The twins
or clock paradox has been a subject of lively discussion and occasional disagreement
among both relativists and the public for over 100 years, and continues to attract
physicists who write papers giving new analyses or defending old ones, even though
many physicists now consider the matter only of educational interest. This paper
investigates the number of papers, which is increasing, and trends in explanations,
some of which are now targeted at professional physicists and other of which are
targeted at optical or radar visualization rather than problem solving. Observations
of students indicate that the latest techniques help but only somewhat. An analysis
is made of 21 previous treatments appearing in the education related American Journal
of Physics, Einstein’s discussions and several other pedagogical papers. A new memory
aid for simultaneity transformation is given that puts it on a par with “time dilation”
and “length contraction” for quick and easy problem visualization. The point of
view of a trailing twin is introduced to show how simultaneity changes account for
missing time in the turnaround. Length contraction is treated on equal footing with
time dilation, and Swann’s insight into clocks is extended to lengths. Treatments
using the conventionality of simultaneity are seen as equivalent to choice of co-moving
frames. Responses to difficult questions are suggested which avoid being dismissive,
and engage students’ critical thinking.

Abstract:
The aim of this work is to show that the currently widely accepted geometrical model of space and time based on the works of Einstein and Minkowski is not unique. The work presents an alternative geometrical model of space and time, a model which, unlike the current one, is based solely on Euclidean geometry. In the new model, the pseudo-Euclidean spacetime is replaced with a specific subset of four-dimensional Euclidean space. The work shows that four-dimensional Euclidean space allows explanation of known relativistic effects that are now explained in pseudo-Euclidean spacetime by Einstein’s Special Theory of Relativity (STR). It also shows simple geometric-kinematical nature of known relativistic phenomena and among others explains why we cannot travel backward in time. The new solution is named the Euclidean Model of Space and Time (EMST).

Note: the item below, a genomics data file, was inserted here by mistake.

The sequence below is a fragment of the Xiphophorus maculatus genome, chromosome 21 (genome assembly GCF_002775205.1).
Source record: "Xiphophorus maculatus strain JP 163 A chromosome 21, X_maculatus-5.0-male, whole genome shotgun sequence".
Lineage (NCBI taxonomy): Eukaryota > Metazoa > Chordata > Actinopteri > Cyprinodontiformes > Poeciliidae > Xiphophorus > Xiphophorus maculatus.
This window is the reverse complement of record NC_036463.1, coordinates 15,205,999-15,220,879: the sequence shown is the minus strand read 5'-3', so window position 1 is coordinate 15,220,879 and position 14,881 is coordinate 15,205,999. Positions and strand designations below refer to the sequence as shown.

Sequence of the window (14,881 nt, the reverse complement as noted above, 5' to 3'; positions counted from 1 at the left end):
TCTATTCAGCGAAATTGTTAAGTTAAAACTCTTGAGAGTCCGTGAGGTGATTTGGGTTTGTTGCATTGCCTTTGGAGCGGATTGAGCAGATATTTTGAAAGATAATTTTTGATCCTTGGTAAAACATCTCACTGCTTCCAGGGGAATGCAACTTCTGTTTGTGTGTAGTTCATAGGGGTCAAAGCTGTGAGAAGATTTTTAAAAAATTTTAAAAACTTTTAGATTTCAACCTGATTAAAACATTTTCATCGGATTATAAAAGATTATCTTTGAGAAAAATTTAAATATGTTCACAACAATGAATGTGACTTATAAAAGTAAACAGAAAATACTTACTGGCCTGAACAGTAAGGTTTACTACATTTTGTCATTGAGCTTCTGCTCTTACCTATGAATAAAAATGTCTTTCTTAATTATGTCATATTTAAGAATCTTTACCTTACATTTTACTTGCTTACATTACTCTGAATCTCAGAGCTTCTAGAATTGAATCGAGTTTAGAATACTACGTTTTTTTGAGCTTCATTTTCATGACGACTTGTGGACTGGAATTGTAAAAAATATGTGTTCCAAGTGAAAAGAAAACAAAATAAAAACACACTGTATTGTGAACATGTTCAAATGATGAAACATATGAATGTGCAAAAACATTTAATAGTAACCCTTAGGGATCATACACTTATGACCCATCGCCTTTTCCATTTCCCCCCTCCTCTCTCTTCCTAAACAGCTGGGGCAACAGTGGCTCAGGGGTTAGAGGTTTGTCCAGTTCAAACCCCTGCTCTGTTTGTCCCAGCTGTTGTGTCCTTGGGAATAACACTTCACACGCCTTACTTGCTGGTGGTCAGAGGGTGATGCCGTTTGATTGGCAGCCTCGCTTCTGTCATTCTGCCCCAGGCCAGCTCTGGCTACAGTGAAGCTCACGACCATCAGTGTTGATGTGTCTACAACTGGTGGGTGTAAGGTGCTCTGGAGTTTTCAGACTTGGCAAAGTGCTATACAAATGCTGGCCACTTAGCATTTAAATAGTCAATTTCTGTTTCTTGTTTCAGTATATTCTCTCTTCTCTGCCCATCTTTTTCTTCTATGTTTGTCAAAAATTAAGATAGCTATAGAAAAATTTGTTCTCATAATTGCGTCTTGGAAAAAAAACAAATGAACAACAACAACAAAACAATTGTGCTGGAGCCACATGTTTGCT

Abstract:
In Newton’s classical physics, space and time are treated as absolute quantities. Space and time are treated as independent quantities and can be discussed sepa-rately. With his theory of relativity, Einstein proved that space and time are de-pendent and must be treated inseparably. Minkowski adopted a four-dimensional space-time frame and indirectly revealed the dependency of space and time by adding a constraint for an event interval. Since space and time are inseparable, a three-dimensional space-time frame can be constructed by embedding time into space to directly show the interdependency of space and time. The formula for time dilation, length contraction, and the Lorenz transformation can be derived from graphs utilizing this new frame. The proposed three-dimensional space-time frame is an alternate frame that can be used to describe motions of objects, and it may improve teaching and learning Special Relativity and provide additional insights into space and time.

Abstract:
In classical physics, time and space are absolute and independent, so time and space can be treated separately. However, in modern physics, time and space are relative and dependent: time and space must be treated together. In 4-d s-t frames, we treat time and space independently, then add a constraint to link them together. In teaching, there is a big gap between classical and modern physics. We hope that we are able to find a frame connecting them to make learning simpler. 3-d s-t frame is the best candidate to serve this purpose: time and space are able to be treated dependently by defining the unit of time as T and the unit of space as λ in this frame. Furthermore, the ratio, λ/T, is the velocity, c, of the medium. This paper shows the equivalence between a 4-d s-t frame and a 3-d s-t frame by properly converting coordinates of two frames.

Abstract: